Mark Reviews Movies

The Croods


3 Stars (out of 4)

Directors: Kirk De Micco and Chris Sanders

Cast: The voices of Nicolas Cage, Emma Stone, Ryan Reynolds, Catherine Keener, Cloris Leachman, Clark Duke

MPAA Rating: PG (for some scary action)

Running Time: 1:38

Release Date: 3/22/13

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Review by Mark Dujsik | March 21, 2013

The Croods is a story of human evolution in a 90-minute bubble, as a family of Neanderthals learns to adapt to a changing world with a little help from an early human being. It's perhaps best to ignore the actual historical fate of the Neanderthal in the evolutionary chain in relation to the film, because these characters are too likeable for what, in the end, would be a depressing reality.

It doesn't start that way, though. With its opening sequence (after a funny opening narration about the various perils—from stomp-happy mammoths to the dreaded common cold—of being a caveman, as they're called here, set to animated cave drawings), the film focuses on the group dynamic of the Croods, who spend their days hunting for food and their nights sleeping in a pile on the floor of a cave closed off by a giant rock. Sometimes they will spend days at a time in their fortified shelter if the conditions outside are too dangerous.

Such is the case when we first meet them in an introduction that seems far more concerned with the free-wheeling motion afforded by its computer animation than the characters themselves. It's engaging on a technical level, with our first glimpses of the colorful and offbeat design of the various creatures that inhabit this prehistoric landscape, but it reduces the family to a series of quirks and superhuman abilities.

Things make a quick turnaround once the dust has settled and the dreary nature of the Croods' existence reveals itself. They are living in a dying world—scarce of food and filled with more desperate predators—about to be changed forever by continent-decimating earthquakes and volcanic eruptions. Their lives have always been about survival, but it's starting to look like their survival is just a matter of delaying the inevitable.

In a way, that's the philosophy of the family's paternal leader Grug (voice of Nicolas Cage), who is physically strong but scared of and paranoid about every real or imagined threat. For as pragmatic as he is about the dangers lurking in the night and in the unknown, he is certain that his family will make it through whatever challenges they may face, thanks to his protection and ever-growing collection of rules. The majority of the Crood clan—wife Ugga (voice of Catherine Keener), son Thunk (voice of Clark Duke), mother-in-law Gran (Cloris Leachman), and baby Sandy (voice of Randy Thom)—go along with Grug.

Trying his system is his daughter Eep (voice of Emma Stone), a rebellious sort with aspirations of exploring the world outside of the safety of her family and familiar terrain. Grug loves to tell stories, which the family dutifully and eagerly gathers around to hear, but Eep, who once was also  excited for these tales, has grown tired of them—mostly because they wind up being thinly veiled allegories about her curiosity and warnings about where it will lead. While the opening chase sequence is shallowly impressive, the film finds a much more successful molding of technology and character development in a scene in which Eep climbs the walls of a cavern, attempting to feel the last possible bit of light from the sun before it disappears over the horizon.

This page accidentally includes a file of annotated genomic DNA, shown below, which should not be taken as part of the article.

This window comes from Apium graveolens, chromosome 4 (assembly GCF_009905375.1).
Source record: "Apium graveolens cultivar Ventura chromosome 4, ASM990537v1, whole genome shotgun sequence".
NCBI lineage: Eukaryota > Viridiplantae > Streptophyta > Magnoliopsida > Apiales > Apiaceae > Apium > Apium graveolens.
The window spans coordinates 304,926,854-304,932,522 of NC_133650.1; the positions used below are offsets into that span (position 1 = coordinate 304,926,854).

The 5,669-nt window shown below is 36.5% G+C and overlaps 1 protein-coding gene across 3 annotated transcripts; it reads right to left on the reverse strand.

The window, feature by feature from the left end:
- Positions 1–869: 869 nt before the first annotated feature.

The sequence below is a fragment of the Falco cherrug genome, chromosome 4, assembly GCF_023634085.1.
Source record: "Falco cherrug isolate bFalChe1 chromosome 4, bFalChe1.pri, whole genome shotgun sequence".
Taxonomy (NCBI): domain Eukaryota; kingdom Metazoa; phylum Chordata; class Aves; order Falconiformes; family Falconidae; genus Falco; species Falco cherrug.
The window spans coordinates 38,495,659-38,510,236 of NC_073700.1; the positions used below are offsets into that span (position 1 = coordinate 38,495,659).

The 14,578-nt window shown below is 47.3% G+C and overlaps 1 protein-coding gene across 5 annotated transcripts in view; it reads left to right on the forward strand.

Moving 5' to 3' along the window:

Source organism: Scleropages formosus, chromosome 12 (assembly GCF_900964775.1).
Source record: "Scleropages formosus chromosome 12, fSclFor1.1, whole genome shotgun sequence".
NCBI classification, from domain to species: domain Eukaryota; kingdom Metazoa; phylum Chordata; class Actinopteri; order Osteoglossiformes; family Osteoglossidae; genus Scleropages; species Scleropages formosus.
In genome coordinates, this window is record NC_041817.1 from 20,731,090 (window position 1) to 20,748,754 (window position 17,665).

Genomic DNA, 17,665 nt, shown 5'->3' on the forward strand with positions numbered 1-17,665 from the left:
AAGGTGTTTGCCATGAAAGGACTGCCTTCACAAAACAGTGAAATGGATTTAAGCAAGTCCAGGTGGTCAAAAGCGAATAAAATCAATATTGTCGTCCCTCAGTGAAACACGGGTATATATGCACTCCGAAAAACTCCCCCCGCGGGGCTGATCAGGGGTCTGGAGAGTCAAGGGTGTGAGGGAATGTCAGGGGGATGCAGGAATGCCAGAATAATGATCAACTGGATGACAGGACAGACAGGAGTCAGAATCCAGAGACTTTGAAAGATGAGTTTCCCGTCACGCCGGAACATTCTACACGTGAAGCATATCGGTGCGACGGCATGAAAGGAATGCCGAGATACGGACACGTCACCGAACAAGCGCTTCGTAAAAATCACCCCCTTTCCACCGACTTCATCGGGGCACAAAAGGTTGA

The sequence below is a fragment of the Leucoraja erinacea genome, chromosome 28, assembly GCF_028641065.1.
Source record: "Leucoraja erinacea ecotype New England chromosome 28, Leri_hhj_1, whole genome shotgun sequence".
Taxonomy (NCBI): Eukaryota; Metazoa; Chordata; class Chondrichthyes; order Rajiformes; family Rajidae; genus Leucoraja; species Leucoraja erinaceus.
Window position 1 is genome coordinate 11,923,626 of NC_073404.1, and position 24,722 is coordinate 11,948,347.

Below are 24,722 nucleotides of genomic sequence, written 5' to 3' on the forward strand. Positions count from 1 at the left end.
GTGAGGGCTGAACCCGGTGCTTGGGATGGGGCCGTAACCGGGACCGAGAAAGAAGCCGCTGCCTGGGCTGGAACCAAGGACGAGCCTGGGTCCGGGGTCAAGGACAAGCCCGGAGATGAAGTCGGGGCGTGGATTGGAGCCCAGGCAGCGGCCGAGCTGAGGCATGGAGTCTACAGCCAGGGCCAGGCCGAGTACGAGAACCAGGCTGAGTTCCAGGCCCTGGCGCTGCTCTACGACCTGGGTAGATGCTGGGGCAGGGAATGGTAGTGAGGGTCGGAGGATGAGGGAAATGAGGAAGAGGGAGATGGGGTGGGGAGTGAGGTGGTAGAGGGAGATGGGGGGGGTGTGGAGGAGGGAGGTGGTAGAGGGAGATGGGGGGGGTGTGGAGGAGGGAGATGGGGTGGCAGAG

Later that night, Eep wanders out of the cave when she spots a strange light through the cracks of the rock. Following it, she discovers Guy (voice of Ryan Reynolds), he of a more recognizable physical appearance and an adorable sloth that is both a pet and a belt (not to mention the provider of dramatic music cues), carrying the light of the sun on a stick; he explains that it is fire. Guy also tells her that the world is going to end and very soon, and he gives her a conch to sound if Eep ever needs his help. Grug is furious when he finds her alone in the dark, and as they make their way back to the cave as the sun rises, the earth trembles, destroying their home and forcing them to dive into an unknown land.  Eventually, Guy becomes their guide to a tall mountain where he believes they will be safe.

The thematic goals of the film should be clear by now, and if they're not, the screenplay by Kirk De Micco and Chris Sanders (Both directed the film, too) spells it out for us by the end. It's the difference between surviving and living, and if it sounds simplistic, one must take into account that De Micco and Sanders earn that sincere succinctness by way of at least two surprisingly dense conflicts. The first is between Eep and Guy, as representatives of a new generation, and Grug, who stubbornly holds to his old way of thinking even as the ground collapses behind him. It's a fight with ideas and ingenuity on one side and brute strength and limited thought on the other, and beneath it all is a father's resistance to letting go of his child.

The other conflict is the group's battle with nature, which finds plenty of strange ways of trying to kill them—from a flock of tiny red birds that devour a land whale to the bone in a matter of seconds to a saber-toothed tiger that shows up at the most inconvenient times. The most pressing matter is the violent shifting of tectonic plates gradually approaching them as they flee for the mountain. Guy can outsmart any animal he comes across, but there's no besting continental drift.

The two conflicts come together in a genuinely touching climax that forces its primary players to confront what is most important to them. By then, The Croods has resolutely shown itself to be more than an exercise in technical polish.

Copyright © 2013 by Mark Dujsik. All rights reserved.

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